Workers at Instacart, a grocery shopping and delivery service, have pledged to strike starting Monday after complaining about the safety of their working conditions amid the coronavirus outbreak.
Instacart said earlier this month that its sales were growing 10 times a week thanks to the pandemic.
But workers said Friday they had enough.
“Instacart has still not provided essential protections to shoppers on the front lines that could prevent them from becoming carriers, falling ill themselves, or worse,” the Gig Workers Collective, an organization of gig worker activists, said in a statement Friday.
Shoppers select and deliver groceries.
“Instacart’s promise to pay shoppers up to 14 days of pay if diagnosed or placed in mandatory quarantine not only falls short, but isn’t even being honored,” the collective added.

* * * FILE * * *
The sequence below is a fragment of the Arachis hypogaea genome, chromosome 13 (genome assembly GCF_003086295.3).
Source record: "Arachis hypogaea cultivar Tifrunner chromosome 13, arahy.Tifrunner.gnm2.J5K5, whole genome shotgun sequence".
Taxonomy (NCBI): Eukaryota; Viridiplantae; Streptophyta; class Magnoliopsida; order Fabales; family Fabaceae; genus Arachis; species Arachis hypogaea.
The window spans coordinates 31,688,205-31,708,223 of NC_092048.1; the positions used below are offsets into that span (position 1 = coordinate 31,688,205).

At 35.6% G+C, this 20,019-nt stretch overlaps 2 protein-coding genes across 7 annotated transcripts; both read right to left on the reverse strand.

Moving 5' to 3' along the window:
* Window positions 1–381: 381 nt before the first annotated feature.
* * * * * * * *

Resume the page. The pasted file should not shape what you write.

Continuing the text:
Instacart tried to mollify its workers Sunday, saying it will soon provide hand sanitizer to its full-service shoppers. It also said it was enabling customers to establish their own default tipping percentage in the app.
But the workers are unbowed.
“Aside from simply not being enough, this is insulting,” the Gig Workers Collective said in a statement.
“We had been asking for hand sanitizer for many, many weeks. But apparently the company is capable of sourcing some with two days of work? Where was this before?”
As for the tip app, “setting the tip amount to whatever a customer had previously tipped is ridiculous, because most previous customers would have tipped a different (lesser) amount back when things were more normal,” the statement said.
“This will, in all likelihood, provide no meaningful benefit to shoppers.” In addition, hazard pay wasn’t addressed at all, the statement said.
Instacart is owned by numerous venture capital firms and hedge funds.